AJMER ONE-WAY TAXI SERVICE

Ajmer On-Way Taxi Service

Udaipur to Ajmer and Ajmer to Udaipur One Way Taxi Are Available Here. Sedan Taxi at Rs 3850/- and SUV Taxi at Rs 4850/- The Distance Between Udaipur to Ajmer 290Km. Extra Charges Will Be Charged On Extra Km. Rs 10/-  On Sedan Car and Rs 12/- On SUV Car.

Ajmer was discovered by Ajayadeva, an 11th-century Rajput ruler. It was take over to the Delhi sultanate’s Slave dynasty in 1193. Upon payment of tribute it was returned to its Rajput kings, but it was taken in 1556 by the Mughal emperor Akbar. Ajmer had became a part of the state of Rajasthan in 1956.

SOME MORE ABOUT AJMER

Ajmer was firstly known as Ajayameru. The city was founded in 11th-century Chahamana king Ajaydeva. Historian Dasharatha Sharma notes that the oldest mention of the city’s name occurs in Palha’s Pattavali, which was copied in 1113 CE at Dhara. This recommend that Ajmer was founded sometime before 1113 CE. A prashasti, issued by Vigraharaja IV and discovered at Adhai Din Ka Jhonpra, states Ajayadeva moved his residence to Ajmer.

A later text Prabandha-Kosha states that it was the 8th-century king Ajayaraja I who constituted the Ajayameru fort, which later came to be known as the Taragarh fort of Ajmer. According to historians R. B. Singh, this claim appears to be correct, as inscriptions dated to the 8th century CE have been found at Ajmer. Singh theorises that Ajayaraja II later increased the town area, constructed palaces, and shifted the Chahamana capital from Shakambhari to Ajmer. In 1193, Ajmer was occupied by the Mamluks of the Delhi Sultanate, and later was returned to Rajput king under condition of tribute.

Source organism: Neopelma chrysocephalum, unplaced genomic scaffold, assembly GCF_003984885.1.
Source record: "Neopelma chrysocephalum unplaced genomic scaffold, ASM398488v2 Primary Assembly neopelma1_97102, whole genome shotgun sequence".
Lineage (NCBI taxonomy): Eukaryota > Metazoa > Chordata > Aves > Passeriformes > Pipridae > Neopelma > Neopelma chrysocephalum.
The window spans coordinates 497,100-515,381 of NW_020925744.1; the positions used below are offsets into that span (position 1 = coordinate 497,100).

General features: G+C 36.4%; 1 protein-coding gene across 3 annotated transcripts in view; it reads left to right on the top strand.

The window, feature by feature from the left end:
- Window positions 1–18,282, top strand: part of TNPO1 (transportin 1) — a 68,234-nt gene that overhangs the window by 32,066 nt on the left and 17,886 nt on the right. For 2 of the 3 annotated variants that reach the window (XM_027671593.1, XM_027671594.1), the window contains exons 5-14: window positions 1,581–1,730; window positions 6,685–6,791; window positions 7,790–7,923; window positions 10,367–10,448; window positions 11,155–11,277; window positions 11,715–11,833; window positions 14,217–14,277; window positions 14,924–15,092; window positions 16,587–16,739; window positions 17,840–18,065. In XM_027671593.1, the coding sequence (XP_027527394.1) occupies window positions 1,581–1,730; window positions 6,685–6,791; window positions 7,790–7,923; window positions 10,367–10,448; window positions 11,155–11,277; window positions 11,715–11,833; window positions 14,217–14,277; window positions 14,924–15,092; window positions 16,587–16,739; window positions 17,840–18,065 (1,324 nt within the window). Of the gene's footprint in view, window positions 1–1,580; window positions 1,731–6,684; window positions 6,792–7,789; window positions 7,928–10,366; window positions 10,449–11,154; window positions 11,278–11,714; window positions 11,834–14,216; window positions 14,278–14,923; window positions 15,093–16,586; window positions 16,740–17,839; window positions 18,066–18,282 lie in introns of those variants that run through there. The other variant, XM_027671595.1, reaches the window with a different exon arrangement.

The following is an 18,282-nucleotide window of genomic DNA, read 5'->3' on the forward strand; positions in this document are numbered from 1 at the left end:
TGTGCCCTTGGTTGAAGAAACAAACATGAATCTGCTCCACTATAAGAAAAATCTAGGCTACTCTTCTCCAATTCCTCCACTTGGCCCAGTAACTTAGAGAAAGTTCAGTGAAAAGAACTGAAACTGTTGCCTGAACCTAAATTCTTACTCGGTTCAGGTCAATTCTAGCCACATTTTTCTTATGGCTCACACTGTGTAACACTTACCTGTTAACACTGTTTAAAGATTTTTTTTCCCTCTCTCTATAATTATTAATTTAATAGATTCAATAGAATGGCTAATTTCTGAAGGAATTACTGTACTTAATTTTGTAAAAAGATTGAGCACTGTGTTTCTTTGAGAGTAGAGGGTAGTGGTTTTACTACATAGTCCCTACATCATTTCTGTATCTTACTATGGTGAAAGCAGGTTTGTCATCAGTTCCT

In 1556, Ajmer came under the control of Mughal Empire after being conquered by Mughal Emperor Akbar. It was created the capital of the eponymous Ajmer Subah. The city enjoyed special favour under the Mughal emperior, who made frequent pilgrimages to the city to visit the dargah of Moinuddin Chishti. The city was also used as a military base for campaigns against Rajput kings, and on a number of occasions became the site of celebration when a campaign bore success. Mughal Emperors and their nobles made generous contributions to the city, and endowed it with constructions such as Akbar’s palace and the pavilions along the Ana Sagar. Their’s most prominent constructing activities were in the dargah and its vicinity.

Mughal funding of the city waned after the end of Aurangzeb’s rule. In 1770, the Maratha Empire conquered the city, and in 1818, the British obtained authority over the city. Colonial-era Ajmer obeyed as the headquarters of the Ajmer-Merwara Province and possessed a Central jail, a large General Hospital, and two smaller hospitals according to Gazetteer, 1908. It was the head office of a native regiment and of a Railway Volunteer corps. From the 1900s, United Free Church of Scotland, the church of England, the Roman Catholics, and the American Episcopal Methodists have mission formation here. That time there were twelve printing presses in the city, from which eight weekly newspapers were issued.

At the time of Independence Ajmer continued as a apart state with its own legislature until its joined with erstwhile Rajputana province then called Rajasthan. The Legislature of Ajmer State was housed in the constructed which now houses T. T. College. It has 30 MLAs, and Haribhau Upadhaya was the first chief minister of the former state, with Bhagirath Chaudhary as the opening Vidhan Sabha speaker. In 1956, after confermed of the proposal by Fazil Ali, Ajmer was joined into Rajasthan to form Ajmer District with the addition of Kishangarh sub-division of Jaipur district.

Ajmer lies in a hilly region that forms part of the Aravalli Range and its outliers and is exhausted by headstreams of the Luni River flowing southwestward and by tributaries of the Banas River flowing eastward. The city was a Muslim military base used in performence against the Rajputs—the warrior people who control the historic region of Rajputana. To the north lies Ana Sagar, a lake made in the 11th century, on the shores of which stand marble pavilions built by the Mughal emperor Shah Jahan (reigned 1628–58).